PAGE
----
Determination and hope

 


I always feel that there is hope now that we have gone past the winter solstice. Until this week the daylight hours have been getting shorter and shorter by the minute, but that is all over. We have turned a corner, now that the darkest day has gone, and we are working towards shorter nights and longer days. It is only little by little, but on 21st December the solstice sun set here in the afternoon at 15.38, by the end of the week the sun sets at 16.01.

It’s not much, but it’s a start. I remember my grandmother saying that after the winter solstice the day was a cockerel stride longer each week. Three minutes seems about right for the stride of a cockerel.

I have made two marks on the grey slate of our sunroom floor. They show where the sun reaches on the summer and winter solstices. On the shortest day, the sun is low and can almost touch the far wall. But it will never get there because, from now on, it will be getting higher in the sky. And, by the summer, the sunshine will be at the mark near the door – difficult to believe now but it will happen, it always does. The heavens are ruled by forces that are not affected by pandemics or other such disasters on earth.

The robin on my bird table responds to the length of the day. He is still defending his territory and fights off any other robin for now. When I go out to the washing line (sometimes at dusk because I have forgotten to bring the clothes in) I can hear him singing a weak little song from the holly bush. Soon there will be two robins and then I will know that he has paired up and will be getting ready for nesting. They are early nesters. His red breast always cheers on dull days.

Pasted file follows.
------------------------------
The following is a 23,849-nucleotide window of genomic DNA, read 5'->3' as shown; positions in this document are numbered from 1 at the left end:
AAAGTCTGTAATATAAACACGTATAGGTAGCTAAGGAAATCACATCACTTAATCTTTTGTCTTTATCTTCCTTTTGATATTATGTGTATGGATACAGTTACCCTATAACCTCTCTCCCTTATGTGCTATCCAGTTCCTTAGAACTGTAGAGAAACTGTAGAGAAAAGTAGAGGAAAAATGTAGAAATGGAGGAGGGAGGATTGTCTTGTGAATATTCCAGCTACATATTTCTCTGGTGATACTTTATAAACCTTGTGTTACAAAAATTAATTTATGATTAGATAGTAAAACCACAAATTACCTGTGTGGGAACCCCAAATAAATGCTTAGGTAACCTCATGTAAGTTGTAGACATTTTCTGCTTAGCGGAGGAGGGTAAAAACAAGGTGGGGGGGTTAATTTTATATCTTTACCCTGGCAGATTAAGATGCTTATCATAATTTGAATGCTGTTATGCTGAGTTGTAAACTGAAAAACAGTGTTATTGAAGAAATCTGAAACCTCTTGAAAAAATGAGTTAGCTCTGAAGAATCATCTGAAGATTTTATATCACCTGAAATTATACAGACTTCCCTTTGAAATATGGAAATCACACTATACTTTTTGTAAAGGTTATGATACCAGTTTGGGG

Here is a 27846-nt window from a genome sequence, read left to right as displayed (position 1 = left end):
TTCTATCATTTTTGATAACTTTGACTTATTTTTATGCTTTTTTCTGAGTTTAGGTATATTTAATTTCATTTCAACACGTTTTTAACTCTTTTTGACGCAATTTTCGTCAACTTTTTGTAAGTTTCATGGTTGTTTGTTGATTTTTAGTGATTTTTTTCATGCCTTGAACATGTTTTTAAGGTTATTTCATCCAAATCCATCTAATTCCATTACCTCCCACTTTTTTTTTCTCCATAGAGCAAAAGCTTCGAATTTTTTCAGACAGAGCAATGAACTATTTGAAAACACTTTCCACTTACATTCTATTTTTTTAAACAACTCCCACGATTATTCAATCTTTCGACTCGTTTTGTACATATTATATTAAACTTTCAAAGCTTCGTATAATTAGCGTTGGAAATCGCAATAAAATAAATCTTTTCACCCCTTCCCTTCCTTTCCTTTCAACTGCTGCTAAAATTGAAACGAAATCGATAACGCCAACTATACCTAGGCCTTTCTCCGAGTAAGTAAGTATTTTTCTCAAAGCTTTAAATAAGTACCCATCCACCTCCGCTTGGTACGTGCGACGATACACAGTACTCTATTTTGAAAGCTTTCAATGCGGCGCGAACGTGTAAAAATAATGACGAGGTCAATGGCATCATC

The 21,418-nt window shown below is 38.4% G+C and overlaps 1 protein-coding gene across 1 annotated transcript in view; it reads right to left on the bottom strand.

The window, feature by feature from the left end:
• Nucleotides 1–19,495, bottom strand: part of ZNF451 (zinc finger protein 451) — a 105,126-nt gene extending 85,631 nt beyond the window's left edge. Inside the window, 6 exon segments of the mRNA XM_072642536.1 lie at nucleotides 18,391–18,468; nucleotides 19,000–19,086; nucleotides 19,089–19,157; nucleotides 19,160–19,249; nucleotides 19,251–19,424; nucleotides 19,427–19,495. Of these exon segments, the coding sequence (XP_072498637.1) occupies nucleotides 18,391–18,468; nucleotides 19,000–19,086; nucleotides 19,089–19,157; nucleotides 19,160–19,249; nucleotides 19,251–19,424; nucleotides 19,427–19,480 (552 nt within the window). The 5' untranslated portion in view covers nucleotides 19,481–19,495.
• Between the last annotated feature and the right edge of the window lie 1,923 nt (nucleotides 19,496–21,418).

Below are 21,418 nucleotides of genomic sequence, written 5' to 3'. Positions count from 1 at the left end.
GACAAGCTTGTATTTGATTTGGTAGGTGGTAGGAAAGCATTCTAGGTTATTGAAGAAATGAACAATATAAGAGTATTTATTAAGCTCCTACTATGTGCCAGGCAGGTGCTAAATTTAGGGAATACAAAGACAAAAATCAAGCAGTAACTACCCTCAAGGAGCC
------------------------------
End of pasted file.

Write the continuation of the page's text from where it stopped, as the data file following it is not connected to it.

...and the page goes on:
One of my Amaryllis flowers is red too. This year, during lockdown, I sent for a plant from a garden centre, on the internet. It came about two months ago and I planted it but I am still waiting. No wonder the box said that it was called ‘Day Dream’!

I have another Amaryllis, but this one is special because the bulb was left on our outside table, as a gift, about six weeks ago. It was in a box, complete with compost and a pot. I planted it straight away and now its flower is opening. Petal by petal it is revealing a robin red flower full of flamboyance and beauty. The Amaryllis is from Africa and the name has lots of meanings but two stand out for me.

One meaning of this flower is ‘determination’ and the other is ‘hope’.

(Taken from my column in the Shropshire Star)




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